In the eastern Mediterranean of about 2500 B.C.E. there was the Minoan culture in Crete, which was taken over by the Mycenaeans in about 1450 B.C.E. The jewelry of that period and area is characterized by an abundance of gold; their styles were greatly influenced by the jewelry of the Babylonians and Egyptians. The Phoenicians were traders who colonized the eastern and western Mediterranean from Syria to Spain, and their choice of jewelry was influenced by the ancient Egyptians. Near Eastern designs also had influence on the later Greeks, as seen in the Orientalizing style of the Archaic period (700-480 B.C.E.), and in Etruscan jewelry (seventh to fifth centuries B.C.E.). The Etruscans were known for their technical perfection in goldsmithing and most of all for their outstanding technique of granulation with almost pulverized granules of gold. By the seventh century B.C.E., however, forms and decorative elements in jewelry were dominated by Greek designs and symbols.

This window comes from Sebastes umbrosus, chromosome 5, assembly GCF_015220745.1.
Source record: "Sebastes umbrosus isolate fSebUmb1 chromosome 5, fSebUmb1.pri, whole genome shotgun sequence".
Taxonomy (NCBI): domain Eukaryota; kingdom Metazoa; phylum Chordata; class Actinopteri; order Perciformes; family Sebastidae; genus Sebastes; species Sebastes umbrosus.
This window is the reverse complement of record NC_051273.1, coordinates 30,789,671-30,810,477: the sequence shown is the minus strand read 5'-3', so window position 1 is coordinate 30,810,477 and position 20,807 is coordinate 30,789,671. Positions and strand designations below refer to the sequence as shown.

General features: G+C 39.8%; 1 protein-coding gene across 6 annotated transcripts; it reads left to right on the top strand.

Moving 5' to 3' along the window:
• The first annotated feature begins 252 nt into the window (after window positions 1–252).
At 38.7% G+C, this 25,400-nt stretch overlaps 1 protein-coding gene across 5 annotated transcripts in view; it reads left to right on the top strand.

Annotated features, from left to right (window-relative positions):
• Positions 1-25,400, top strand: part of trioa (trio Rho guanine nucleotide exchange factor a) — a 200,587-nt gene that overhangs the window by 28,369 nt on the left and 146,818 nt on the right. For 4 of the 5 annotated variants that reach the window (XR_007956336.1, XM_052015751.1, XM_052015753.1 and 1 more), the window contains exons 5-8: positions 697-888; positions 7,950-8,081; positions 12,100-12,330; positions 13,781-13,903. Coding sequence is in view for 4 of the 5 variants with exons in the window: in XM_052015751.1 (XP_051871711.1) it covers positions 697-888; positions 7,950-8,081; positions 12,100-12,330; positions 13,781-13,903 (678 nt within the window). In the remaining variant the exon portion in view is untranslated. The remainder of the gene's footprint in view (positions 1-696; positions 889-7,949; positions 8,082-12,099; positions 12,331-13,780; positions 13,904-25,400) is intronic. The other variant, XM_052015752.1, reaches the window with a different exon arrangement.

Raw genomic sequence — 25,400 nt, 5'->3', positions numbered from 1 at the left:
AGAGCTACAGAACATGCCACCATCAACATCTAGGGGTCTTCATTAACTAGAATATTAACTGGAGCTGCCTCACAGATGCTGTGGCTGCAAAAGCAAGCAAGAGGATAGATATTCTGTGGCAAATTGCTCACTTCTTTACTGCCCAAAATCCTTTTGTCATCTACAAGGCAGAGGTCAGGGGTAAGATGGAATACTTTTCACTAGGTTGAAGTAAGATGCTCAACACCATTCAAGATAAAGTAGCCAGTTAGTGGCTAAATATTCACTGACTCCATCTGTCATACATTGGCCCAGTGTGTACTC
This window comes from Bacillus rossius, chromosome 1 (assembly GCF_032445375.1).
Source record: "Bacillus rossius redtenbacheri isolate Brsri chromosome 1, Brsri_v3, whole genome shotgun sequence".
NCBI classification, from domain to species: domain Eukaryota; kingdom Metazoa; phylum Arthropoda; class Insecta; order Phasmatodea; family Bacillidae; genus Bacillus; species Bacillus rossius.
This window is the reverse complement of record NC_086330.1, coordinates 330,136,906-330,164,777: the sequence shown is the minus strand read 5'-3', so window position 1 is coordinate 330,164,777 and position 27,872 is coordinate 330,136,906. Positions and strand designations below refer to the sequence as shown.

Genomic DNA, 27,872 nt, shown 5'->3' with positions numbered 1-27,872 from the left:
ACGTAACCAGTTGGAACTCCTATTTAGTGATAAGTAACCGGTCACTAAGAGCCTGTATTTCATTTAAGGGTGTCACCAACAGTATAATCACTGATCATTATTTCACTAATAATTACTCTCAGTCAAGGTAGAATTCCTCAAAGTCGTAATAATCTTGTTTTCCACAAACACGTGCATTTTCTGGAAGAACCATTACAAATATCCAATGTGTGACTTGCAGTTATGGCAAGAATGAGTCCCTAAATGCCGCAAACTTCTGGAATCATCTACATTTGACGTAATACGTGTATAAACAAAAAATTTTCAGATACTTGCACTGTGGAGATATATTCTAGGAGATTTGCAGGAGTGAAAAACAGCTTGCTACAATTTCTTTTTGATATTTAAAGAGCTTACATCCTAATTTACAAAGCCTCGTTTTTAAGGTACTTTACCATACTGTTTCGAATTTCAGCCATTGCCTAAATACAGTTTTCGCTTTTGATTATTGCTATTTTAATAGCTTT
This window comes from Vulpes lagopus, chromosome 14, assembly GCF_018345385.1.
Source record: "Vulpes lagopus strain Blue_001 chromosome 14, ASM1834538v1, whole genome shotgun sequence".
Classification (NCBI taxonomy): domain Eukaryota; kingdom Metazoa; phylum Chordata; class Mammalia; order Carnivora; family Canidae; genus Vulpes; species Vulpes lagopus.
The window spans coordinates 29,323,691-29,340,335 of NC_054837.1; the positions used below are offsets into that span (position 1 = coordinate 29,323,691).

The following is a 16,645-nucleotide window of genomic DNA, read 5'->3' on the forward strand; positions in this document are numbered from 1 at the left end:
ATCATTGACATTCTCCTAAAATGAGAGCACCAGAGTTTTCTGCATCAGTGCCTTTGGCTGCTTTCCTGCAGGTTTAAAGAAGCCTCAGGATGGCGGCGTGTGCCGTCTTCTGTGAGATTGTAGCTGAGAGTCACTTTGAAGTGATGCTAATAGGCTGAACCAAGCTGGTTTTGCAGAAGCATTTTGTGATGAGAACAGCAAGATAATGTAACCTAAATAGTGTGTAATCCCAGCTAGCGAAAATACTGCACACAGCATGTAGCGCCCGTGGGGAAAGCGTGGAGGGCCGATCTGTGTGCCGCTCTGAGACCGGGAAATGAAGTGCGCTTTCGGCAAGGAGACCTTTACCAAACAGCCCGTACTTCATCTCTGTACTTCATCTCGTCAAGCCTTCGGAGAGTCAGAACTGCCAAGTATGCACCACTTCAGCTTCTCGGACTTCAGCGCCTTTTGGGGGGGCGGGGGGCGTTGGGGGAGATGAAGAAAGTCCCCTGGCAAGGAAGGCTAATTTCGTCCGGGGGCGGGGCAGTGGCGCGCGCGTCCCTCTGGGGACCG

Greek goldsmiths of the classical to Hellenistic periods were renowned for their technical skills and fine craftsmanship mainly in gold-a reputation that would be retained in future centuries. Greece was not rich in gold resources until its empire was extended as far as Persia in the fourth century B.C.E. In the classical period, from the Crimea to as far west as Sicily, Greek men wore more jewelry in some areas than others. In certain places it was even considered to be effeminate. Jewelry were gifts presented at birth, birthdays, and weddings, or even as votive offerings to cult statues. Rings and hair wreaths adorned men, both men and women wore rings, and the main forms of adornment for women were necklaces, earrings, bracelets on their upper arms or thighs, and diadems or golden nets in their hair. Fibulae were widespread and not only a decorative feature, but functional in as much as they held the drapery of the chiton on the shoulder. As the iconography of Greek jewelry confirms, it was intended for women, mainly to attract the opposite sex. This may explain the numerous images of Aphrodite, the goddess of love, in gold, as three-dimensional figures suspended from necklaces or earrings, possibly given at the birth of a child. Eros, symbolic of desire, was equally popular and given as a token of love. Deities such as Athena or Dionysus or other figures from mythology referred to religious beliefs and the power of the deities during life. Bracelets worn in pairs on the upper arm or rings with elaborately coiling snakes functioned as amulets, calling on the sacred creatures of the underworld to protect against evil. Antelopes and goats would attract the opposite sex, whereas lions were worn as emblems of fertility and royal power. These decorative motifs were all rendered in a naturalistic manner in gold sheet metal with intricate filigree wires and granulation, as were the interspersed motifs from nature such as seeds, nuts, and different shapes of foliage. Enamels, garnets, emeralds, and glass pastes became fashionable during the Hellenistic period as beads or inlay to add color to the previously predominantly gold jewelry.